PATRIARCA TOO ILL TO FACE RACKETEERING CHARGES IN MIAMI, MAGISTRATE RULES
A US magistrate ruled today that reputed New England crime boss Raymond L.S. Patriarca is still too ill to fly to Miami for arraignment on federal labor racketeering charges.
"For me to order it would be a callous disregard, a reckless disregard, for human life," said US Magistrate Jacob Hagopian. Patriarca was indicted in September 1981 by a grand jury in Miami on charges he conspired to skim $11 million from a Laborers' International Union pension fund.
Hagopian said he was convinced that the stress Patriarca would experience by being forced to fly to Florida would present a "clear and present danger" to the life of the 74 year-old Johnston resident suffering from heart disease and diabetes.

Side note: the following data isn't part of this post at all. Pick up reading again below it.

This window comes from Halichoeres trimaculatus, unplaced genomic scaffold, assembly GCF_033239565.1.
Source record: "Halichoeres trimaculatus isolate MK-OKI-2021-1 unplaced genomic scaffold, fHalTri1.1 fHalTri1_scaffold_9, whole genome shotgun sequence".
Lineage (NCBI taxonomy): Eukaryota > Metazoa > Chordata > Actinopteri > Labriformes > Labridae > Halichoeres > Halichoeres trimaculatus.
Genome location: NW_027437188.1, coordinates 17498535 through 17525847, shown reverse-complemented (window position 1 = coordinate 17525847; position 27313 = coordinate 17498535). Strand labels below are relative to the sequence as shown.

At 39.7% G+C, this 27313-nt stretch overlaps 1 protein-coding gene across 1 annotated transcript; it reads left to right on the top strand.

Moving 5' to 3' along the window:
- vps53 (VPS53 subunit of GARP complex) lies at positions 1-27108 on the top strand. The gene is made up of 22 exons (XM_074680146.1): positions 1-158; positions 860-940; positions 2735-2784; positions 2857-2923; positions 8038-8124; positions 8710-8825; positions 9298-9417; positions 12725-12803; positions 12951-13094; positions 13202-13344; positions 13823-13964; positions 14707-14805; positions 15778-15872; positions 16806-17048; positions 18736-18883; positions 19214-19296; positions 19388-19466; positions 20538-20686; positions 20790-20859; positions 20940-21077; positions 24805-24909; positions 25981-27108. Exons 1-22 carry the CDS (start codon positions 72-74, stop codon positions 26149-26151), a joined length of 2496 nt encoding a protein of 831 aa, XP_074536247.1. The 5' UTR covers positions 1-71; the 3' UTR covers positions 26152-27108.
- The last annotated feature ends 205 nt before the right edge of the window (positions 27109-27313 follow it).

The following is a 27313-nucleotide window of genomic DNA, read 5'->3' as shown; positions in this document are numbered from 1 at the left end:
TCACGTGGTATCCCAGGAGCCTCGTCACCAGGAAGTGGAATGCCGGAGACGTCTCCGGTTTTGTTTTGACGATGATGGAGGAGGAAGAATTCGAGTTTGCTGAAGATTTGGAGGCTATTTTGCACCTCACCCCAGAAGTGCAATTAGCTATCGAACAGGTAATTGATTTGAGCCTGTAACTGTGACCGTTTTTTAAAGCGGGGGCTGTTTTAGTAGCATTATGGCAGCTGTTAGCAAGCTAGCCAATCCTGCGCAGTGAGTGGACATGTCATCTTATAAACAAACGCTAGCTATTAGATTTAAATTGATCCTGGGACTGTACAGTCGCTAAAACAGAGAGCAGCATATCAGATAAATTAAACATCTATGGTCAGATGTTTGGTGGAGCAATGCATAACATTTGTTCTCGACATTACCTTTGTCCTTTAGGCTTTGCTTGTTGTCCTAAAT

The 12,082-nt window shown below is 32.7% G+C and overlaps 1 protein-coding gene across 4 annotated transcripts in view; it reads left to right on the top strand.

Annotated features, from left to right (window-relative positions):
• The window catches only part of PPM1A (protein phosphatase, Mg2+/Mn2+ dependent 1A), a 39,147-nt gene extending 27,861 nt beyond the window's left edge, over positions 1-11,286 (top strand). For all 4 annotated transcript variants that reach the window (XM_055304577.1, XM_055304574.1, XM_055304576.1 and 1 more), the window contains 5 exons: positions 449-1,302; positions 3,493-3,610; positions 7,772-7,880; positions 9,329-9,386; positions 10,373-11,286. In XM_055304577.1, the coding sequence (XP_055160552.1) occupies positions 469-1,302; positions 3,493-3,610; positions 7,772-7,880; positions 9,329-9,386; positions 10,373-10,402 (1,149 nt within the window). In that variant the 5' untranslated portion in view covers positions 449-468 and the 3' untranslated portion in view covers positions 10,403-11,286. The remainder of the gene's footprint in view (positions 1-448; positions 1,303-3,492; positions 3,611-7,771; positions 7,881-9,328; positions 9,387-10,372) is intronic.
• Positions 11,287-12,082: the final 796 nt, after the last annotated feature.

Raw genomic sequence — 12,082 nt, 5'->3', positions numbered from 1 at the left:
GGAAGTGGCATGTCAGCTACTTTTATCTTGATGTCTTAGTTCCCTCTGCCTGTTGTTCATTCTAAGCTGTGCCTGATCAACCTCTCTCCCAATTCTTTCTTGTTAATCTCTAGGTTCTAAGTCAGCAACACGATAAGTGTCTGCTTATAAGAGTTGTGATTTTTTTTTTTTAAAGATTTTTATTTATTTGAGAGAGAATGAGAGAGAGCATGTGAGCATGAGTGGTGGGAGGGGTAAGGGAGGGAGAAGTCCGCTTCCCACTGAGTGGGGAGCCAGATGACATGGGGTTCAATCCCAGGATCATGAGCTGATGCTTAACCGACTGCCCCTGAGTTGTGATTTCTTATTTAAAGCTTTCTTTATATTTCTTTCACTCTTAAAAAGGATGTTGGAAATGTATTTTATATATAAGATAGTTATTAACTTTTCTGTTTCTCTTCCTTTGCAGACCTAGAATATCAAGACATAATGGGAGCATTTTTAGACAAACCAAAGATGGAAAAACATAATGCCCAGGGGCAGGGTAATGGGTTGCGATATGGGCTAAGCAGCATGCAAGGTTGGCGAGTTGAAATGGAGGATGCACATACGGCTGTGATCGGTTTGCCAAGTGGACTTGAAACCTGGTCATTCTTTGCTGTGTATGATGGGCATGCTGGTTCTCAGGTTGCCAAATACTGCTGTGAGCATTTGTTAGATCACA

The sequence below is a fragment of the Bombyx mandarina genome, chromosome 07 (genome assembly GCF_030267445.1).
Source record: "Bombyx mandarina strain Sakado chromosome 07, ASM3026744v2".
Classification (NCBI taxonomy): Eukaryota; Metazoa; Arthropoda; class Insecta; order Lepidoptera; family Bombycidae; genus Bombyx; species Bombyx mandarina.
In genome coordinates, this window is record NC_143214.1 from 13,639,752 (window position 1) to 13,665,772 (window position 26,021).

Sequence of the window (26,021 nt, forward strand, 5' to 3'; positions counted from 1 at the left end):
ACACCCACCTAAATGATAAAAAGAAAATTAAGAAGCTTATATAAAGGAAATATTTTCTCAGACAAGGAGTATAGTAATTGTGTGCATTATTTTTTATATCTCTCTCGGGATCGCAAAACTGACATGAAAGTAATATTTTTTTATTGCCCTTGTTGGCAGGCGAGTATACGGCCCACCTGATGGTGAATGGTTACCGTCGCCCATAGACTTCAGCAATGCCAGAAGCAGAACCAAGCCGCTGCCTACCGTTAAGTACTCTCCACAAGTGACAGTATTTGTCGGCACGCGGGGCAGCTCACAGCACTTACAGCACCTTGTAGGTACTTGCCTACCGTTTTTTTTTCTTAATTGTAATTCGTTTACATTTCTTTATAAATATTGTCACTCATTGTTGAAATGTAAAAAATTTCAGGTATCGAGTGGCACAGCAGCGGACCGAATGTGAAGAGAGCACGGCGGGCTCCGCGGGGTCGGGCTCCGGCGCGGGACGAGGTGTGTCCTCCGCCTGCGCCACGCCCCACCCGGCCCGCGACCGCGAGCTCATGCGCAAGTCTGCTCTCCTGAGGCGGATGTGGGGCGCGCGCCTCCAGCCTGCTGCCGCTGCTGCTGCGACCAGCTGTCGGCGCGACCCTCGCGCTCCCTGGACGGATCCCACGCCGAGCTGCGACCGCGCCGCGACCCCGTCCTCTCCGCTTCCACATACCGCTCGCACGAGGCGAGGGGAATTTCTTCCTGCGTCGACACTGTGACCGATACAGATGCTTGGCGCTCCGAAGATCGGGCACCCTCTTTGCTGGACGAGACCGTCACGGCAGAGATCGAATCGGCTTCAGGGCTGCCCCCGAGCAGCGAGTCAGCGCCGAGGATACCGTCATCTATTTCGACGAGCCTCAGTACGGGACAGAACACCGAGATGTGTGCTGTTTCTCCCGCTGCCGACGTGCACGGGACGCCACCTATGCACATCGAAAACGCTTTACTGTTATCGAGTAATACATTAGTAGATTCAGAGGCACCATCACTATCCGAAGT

Hagopian said testimony by Dr. Albert Most, a Rhode Island Hospital cardiologist called by the government, did nothing to change his opinion on Patriarca's health.
"At best, Dr. Most could not quantify the element of stress. At best, he could tell us his condition has, quote, stabilized,' unquote," Hagopian said.
The charges against the others indicted in the case have been dismissed because the statute of limitations expired. The government is appealing that ruling.
Although Hagopian originally ordered Patriarca to face arraignment, he stayed the order last year because of testimony that the trip could kill him.
Prosecutor Edwin J. Gale refused to comment on the US Justice Deparment's next move.